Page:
Suspected Somali pirates captured the Greek-flagged Irene SL yesterday morning off the coast of Oman.
The hijacking came a day after an Italian tanker carrying oil worth more than £40million was snatched by Somali pirates, reinforcing industry fears that piracy is ‘spinning out of control’.
Irene SL was sailing 200 nautical miles (360 kilometres) east of Oman with a cargo of 266,000 tons of crude oil and a crew of seven Greeks, 17 Filipinos and one Georgian when it was attacked.
Somali Pirates Hijack Second Tanker In Two DaysFebruary 9 – An oil tanker flying under Greek flag was hijacked Wednesday in the North Arabian Sea, 350 nautical miles off the coast of Oman. The value of the cargo is estimated to be $150 to $200 million.
Sailing from Kuwait, the tanker was bound for the Gulf of Mexico and is the second in as many days to be captured by Somali pirates who currently hold 29 ships and over 600 hostages for ransom.
The tanker, MV Irene SL, has a crew of twenty-five seven Greek, one Georgian, and seventeen Filipinos and is carrying 266,000 tons of crude. So far, there has been no contact with the ship, according to European Union and Greek Naval officials.
MV Savina Caylyn was seized by five pirates attacking from a skiff on Tuesday after an extended bombardment on the ship using grenades and small arms fire. The oil tanker, sailing under Italian flag, was en route to Malaysia from Sudan.
There are concerns that if the piracy issues are not contained, especially along key shipping routes, that the flow of oil could be seriously disrupted. Also of concern are the emboldened actions by the pirates, staging an attack in a highly traveled sea-lane.
Due to increased attacks along the Suez Canal corridor, some tankers are using an alternate route sailing south around Africa, which extends travel time to U.S. ports by around 12 days.
NAIROBI, Kenya February 9, 2011, 11:43 pm ET
Somali pirates captured a Greek-flagged supertanker carrying an estimated $150 million worth of oil to the Gulf of Mexico, the second successful attack against an oil tanker by sea bandits in two days, officials said.
Such vessels can command higher ransoms because of the value of the crude on board. Owners of the oil may want to resolve hostage situations quickly, particularly if oil prices are dropping, a situation that can cost owners millions of dollars more than the pirate ransom will.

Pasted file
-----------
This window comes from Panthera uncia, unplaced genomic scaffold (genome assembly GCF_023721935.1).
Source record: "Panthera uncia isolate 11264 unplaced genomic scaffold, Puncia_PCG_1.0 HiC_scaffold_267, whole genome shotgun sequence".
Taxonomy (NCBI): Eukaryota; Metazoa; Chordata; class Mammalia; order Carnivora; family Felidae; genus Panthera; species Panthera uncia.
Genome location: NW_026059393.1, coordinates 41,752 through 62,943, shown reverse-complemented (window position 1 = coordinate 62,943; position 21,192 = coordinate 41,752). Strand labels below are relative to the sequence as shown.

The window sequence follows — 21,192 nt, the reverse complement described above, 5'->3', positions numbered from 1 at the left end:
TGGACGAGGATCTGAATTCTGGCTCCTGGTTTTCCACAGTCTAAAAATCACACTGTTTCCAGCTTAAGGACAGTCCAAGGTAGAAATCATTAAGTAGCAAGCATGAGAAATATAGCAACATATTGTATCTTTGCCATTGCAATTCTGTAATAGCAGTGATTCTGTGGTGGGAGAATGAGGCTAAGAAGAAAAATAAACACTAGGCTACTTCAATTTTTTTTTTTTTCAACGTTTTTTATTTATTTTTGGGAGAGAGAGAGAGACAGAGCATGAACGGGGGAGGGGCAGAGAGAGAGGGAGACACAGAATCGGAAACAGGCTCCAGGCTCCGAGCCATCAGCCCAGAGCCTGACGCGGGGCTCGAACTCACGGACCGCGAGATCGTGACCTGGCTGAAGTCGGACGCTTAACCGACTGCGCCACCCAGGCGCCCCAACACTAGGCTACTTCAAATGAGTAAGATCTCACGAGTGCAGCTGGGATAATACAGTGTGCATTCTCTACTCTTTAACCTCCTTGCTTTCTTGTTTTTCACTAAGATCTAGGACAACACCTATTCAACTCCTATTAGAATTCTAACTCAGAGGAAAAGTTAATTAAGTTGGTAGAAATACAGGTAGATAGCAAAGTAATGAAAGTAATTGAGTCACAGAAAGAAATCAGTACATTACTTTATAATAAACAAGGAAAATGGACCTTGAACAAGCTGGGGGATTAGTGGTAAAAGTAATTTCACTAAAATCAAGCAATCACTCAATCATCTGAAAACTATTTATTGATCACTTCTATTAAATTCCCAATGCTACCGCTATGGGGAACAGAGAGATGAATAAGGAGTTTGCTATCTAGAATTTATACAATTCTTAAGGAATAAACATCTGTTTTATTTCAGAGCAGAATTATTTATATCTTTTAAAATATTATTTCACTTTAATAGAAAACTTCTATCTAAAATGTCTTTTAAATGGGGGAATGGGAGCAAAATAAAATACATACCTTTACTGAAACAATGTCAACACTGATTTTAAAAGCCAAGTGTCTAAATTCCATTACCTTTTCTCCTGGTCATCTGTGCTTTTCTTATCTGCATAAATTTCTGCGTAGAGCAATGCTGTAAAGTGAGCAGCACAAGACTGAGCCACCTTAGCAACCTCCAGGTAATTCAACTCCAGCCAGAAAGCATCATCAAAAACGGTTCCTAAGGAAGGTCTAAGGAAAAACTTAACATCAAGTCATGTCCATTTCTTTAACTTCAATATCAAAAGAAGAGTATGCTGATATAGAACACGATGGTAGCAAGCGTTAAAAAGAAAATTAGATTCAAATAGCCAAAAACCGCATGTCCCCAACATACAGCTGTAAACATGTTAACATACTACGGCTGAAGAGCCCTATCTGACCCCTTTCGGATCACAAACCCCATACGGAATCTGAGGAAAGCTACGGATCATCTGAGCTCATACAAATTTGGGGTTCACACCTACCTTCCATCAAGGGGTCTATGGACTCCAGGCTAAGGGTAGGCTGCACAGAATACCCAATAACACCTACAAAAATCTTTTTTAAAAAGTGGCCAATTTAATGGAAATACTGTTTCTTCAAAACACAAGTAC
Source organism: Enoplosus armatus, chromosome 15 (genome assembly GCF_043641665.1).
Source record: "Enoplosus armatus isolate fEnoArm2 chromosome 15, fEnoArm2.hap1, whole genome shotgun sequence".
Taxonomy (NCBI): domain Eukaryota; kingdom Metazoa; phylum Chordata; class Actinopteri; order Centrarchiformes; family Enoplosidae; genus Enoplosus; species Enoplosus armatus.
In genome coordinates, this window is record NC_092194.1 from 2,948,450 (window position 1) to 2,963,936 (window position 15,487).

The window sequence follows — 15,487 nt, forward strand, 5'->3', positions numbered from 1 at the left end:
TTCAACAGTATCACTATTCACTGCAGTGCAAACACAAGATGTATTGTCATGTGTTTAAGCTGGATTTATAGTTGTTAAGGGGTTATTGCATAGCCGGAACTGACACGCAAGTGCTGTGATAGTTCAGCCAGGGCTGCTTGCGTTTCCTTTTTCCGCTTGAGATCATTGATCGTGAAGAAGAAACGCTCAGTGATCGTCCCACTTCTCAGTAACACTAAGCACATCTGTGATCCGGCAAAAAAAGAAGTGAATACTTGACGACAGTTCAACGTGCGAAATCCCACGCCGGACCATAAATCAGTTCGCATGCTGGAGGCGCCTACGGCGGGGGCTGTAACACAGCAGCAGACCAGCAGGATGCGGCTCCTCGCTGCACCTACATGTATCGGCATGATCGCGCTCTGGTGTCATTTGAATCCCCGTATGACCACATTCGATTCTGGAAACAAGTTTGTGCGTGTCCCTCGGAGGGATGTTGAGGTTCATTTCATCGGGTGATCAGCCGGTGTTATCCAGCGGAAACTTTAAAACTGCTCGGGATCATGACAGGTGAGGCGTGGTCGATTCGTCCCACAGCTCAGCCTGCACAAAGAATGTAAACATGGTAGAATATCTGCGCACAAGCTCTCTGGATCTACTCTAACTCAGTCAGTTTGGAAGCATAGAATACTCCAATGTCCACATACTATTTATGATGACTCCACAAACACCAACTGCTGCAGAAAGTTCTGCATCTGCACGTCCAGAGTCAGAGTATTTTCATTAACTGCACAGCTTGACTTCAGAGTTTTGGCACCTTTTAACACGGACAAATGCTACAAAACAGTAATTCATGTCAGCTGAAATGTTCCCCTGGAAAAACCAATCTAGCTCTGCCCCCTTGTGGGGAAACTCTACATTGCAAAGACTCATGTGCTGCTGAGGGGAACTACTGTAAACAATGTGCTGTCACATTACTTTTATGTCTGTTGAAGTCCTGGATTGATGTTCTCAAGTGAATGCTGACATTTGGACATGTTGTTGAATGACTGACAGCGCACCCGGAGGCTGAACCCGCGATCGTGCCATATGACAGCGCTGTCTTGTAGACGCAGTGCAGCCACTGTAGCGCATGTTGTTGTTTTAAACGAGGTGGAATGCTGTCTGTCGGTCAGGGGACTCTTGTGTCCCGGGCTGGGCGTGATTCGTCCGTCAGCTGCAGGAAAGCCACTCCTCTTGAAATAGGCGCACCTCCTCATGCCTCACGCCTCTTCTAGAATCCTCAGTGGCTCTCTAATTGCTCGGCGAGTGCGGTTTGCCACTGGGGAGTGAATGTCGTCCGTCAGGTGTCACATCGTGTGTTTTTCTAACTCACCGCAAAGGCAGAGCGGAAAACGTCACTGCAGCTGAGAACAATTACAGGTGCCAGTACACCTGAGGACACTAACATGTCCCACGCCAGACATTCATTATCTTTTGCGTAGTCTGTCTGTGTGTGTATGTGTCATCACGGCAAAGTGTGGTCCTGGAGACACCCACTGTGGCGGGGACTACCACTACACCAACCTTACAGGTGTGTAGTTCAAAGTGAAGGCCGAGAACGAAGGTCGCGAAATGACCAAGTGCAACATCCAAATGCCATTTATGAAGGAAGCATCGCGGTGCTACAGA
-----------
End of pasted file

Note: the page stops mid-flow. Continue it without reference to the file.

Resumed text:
Still, ransom prices are on the rise. One last year reached $9.5 million, and the increasing prizes have provided even more incentive for pirates to launch attacks despite stepped-up patrols by an international flotilla of warships.
Pirates hold 29 ships and roughly 660 hostages.
The Irene SL was sailing 200 nautical miles (360 kilometers) east of Oman with a cargo of 266,000 tons of crude oil and a crew of seven Greeks, 17 Filipinos and one Georgian when it was attacked on Wednesday, Greece's Merchant Marine Ministry said. The Associated Press estimated the value of the oil at more than $150 million, based on the amount being carried and a price of $87 a barrel.
The tanker was sailing from the Persian Gulf to the Gulf of Mexico. The ministry said authorities had lost contact with the ship since the attack.
The Piraeus-based shipping company First Navigation Special Maritime Enterprises confirmed its ship had been attacked but had no further comment.
The Irene SL was the second oil tanker to be attacked in that region in two days. On Tuesday, Somali pirates firing small arms and rocket-propelled grenades hijacked an Italian-flagged oil tanker in the Indian Ocean that had been heading from Sudan to Malaysia.
Meanwhile, South Korea's foreign ministry said pirates on Wednesday released a South Korean fishing vessel that was captured nearly four months ago while fishing for crabs. The ministry said 39 Kenyans, two South Koreans and two Chinese sailors were aboard the Keummi 305. The ship was last reported sailing away from Somalia toward international waters.
A vessel from the EU Naval Force was sailing toward the ship to secure the safety of sailors at the request of a South Korean navy vessel, the ministry said. The 241-ton Kenya-registered trawler was attacked Oct. 9 in the waters off Kenya's Lamu Island.
No information about a ransom was reported, but pirates only release ships after being paid.
British Royal Navy Lt. Cmdr. Susie Thomson, a spokeswoman for the multinational Task Force 152 based in Bahrain, said that pirates have been waging attacks increasingly deeper into the Gulf of Oman and the Indian Ocean.
Pirates have launched attacks more than 1,000 miles (1,600 kilometers) east of Somalia.